We have all used to do lists at one point in our lives. I know I still do. Usually when I need to put together my grocery list and wrap my head around simple daily chores. It’s simple, effective, and definitely better than trying to remember everything. Right? Well, sometimes.
Due to the simple nature of to-do lists, they have also found their way into project management. But are they a good choice or is there something better that can offer the clarity of our to-do lists, accompanied with additional advanced capabilities. Read on!
The Good Old To Do List
To do lists and list-based tools have been the tool of choice for many people. And now, with the many digital, cloud-based tools available online, many individuals and teams opt for list-based project management software. The digital properties make to-do lists very convenient to use. Team members can access them from anywhere, irrespective of their location or device they are using. They can delegate tasks and share files.
The Bad Side of To Do Lists
But even though they are simple to create and use, traditional to-do lists have their limitations. Even when they are in a digital format. And I can confirm this from experience. Besides not adding context to shared tasks, they can be complicated and can get mixed up when you need to share one list with other team members. There are no cues about tasks’ priority unless you write that too. So tasks can get done in the wrong order. And cause complete chaos. So instead of encouraging team members to work together, they encourage each person to stick to their own task-management system and pace.
Moreover, [digital] lists lack the visual ‘effects’ of other tools such as Kanban. Such as color-coding, or visual prioritization. This is a big drawback because people are visual creatures and process visual data several times faster than text.
Kanban: The Superior Organizational Tool
OK, if you are reading our blog regularly, you already know that Kanban is a [project management] methodology that uses visualization to better showcase and communicates the workflow. The Kanban board and Kanban cards can help team members see how their tasks combine with the rest of the work. Thus, more accurately plan, organize and optimize their own workflow.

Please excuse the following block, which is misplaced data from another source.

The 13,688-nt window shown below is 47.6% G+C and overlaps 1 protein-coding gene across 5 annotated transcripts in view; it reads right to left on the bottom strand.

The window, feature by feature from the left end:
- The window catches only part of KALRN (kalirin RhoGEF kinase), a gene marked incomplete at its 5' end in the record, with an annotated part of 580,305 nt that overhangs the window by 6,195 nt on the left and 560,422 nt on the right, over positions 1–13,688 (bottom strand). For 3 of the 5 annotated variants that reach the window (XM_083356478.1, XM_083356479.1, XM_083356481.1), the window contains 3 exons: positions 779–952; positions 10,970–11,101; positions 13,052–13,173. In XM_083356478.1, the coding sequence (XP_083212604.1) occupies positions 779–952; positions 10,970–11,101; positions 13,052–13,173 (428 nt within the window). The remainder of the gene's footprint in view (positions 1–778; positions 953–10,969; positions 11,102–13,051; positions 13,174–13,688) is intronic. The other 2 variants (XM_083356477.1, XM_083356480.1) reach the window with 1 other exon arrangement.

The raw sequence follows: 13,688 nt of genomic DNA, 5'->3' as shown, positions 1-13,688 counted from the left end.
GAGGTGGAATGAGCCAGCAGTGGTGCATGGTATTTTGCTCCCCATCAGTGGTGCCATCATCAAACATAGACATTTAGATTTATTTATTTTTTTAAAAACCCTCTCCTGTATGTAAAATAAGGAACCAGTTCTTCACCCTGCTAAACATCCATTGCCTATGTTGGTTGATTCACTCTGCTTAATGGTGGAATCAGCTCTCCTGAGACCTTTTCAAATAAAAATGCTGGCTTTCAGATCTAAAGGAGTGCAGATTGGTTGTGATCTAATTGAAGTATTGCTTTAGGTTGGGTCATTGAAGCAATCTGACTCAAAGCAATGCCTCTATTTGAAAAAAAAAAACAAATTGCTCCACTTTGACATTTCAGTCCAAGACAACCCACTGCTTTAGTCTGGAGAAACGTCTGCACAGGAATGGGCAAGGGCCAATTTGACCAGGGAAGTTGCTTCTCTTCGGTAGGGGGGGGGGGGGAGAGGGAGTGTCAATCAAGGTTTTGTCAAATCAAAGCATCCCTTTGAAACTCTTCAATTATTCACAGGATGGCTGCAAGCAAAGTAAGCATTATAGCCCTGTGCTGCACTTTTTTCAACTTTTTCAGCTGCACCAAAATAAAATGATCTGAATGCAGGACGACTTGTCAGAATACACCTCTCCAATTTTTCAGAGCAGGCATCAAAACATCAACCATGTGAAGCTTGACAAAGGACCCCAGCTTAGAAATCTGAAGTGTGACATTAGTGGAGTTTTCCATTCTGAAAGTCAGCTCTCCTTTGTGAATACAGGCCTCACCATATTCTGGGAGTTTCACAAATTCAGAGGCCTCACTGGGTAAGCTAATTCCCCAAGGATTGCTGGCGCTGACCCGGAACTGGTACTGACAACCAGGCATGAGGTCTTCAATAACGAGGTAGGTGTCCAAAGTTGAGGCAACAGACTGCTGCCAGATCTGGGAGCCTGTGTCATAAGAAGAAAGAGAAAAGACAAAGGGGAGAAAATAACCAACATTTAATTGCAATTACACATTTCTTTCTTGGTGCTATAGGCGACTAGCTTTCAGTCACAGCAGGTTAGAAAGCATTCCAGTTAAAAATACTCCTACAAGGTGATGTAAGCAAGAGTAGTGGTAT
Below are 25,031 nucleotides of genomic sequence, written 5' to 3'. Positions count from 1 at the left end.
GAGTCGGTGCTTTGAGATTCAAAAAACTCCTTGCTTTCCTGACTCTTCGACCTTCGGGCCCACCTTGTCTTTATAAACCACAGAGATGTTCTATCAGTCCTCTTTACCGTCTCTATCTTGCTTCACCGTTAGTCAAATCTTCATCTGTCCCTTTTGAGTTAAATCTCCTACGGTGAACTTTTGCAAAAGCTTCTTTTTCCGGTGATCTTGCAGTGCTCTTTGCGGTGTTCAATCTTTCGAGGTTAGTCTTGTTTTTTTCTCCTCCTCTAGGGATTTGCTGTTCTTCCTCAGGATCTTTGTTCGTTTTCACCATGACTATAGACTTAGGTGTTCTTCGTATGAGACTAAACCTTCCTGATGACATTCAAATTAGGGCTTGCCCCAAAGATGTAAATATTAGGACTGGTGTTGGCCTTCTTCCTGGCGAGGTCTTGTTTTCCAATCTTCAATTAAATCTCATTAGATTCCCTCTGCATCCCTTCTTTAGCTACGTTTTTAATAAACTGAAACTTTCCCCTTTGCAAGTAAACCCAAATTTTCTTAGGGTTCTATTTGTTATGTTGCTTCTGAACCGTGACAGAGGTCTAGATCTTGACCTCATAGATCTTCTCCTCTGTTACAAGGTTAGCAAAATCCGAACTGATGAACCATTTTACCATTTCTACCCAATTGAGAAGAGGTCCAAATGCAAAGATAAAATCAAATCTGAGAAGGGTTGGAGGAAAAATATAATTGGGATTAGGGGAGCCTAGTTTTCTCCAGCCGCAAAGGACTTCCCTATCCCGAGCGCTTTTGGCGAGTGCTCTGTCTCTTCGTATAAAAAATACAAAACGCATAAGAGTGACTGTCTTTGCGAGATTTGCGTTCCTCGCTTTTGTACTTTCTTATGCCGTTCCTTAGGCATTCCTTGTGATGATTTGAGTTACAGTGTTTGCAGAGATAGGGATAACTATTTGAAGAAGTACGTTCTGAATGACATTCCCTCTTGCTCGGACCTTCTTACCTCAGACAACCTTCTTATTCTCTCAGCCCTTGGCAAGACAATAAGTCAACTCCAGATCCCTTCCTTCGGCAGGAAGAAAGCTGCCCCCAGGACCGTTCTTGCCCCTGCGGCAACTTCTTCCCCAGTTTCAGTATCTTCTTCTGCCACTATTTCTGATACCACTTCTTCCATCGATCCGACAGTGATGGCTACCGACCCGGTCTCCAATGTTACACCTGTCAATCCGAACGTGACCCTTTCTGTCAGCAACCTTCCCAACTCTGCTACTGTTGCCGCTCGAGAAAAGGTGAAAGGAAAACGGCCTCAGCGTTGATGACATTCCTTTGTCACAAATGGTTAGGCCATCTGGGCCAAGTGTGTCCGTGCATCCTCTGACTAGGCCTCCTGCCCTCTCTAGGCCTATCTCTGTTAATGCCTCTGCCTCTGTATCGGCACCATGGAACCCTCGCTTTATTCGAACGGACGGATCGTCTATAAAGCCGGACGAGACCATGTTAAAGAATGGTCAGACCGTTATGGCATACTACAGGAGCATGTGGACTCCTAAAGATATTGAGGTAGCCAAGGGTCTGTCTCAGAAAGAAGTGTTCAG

How is Kanban Better?
If you think about it, Kanban boards are big to-do lists that display all the work that awaits you. Since tasks are distributed in columns according to the process stage they are in, your ‘To do’ column is your actual to-do list. Plus, cards are usually ordered by priority and color-coded. So you automatically know what task you should focus on next. Additionally, some Kanban boards allow you to connect related cards so you can see all the dependencies.
Another great advantage that Kanban has over other to-do lists and project management software it the ability to communicate information without having to send numerous emails, make phone calls, attend meetings. Kanban cards do all of that for you. You can add all and any information on the card itself. Write the title and description of the task, assign a person responsible, set a due date, attach related files, choose card color, note the status of associated tasks, and so on. Then, anyone who opens the card can view all that information. While the people related to it will receive notifications and emails about any card changes and updates. And you don’t need to chase people around to get a file or answer. Awesome, right?
If we continue to explore Kanban, we can also see that Kanban does not only create a prioritized list of upcoming tasks, but it also helps you limit your priorities. While other organizational tools just let you list tasks, Kanban also requires you to set reasonable WIP limits. And instead of allowing work to the pushed on teams by other coworkers who have drive-by requests, it creates a pull system. Everyone works within their capacity. And pulls new tasks that have the greatest value for the customer only when they are free to take on new work. That way, teams can more effectively organize and prioritize planned and unplanned work according to the work that is already in progress.
The Cherry on Top
Another major and very important difference between to do list based tools and Kanban is that using Kanban actually helps teams improve their process. Improving the process begins by first understanding where you stand. Creating a Kanban board that accurately depicts your process can help you spot bottlenecks and identify areas of improvement. Actually, Kanban’s core principles and practices encourage continuous improvement by making incremental changes to the workflow. That way you can improve the process, thus increasing the speed and quality of delivery.
Well, I’m actually going to leave it up to you to pick the tool you find better and more suitable to your needs. But I believe it’s pretty clear why and how Kanban is superior over list-based tools. Kanban is more than a visualizing board. This only scratches the surface. You can spend hours on the Internet reading about the benefits, or you can get your Kanban board and experience them first- hand. The choice is yours. I think it made it obvious ?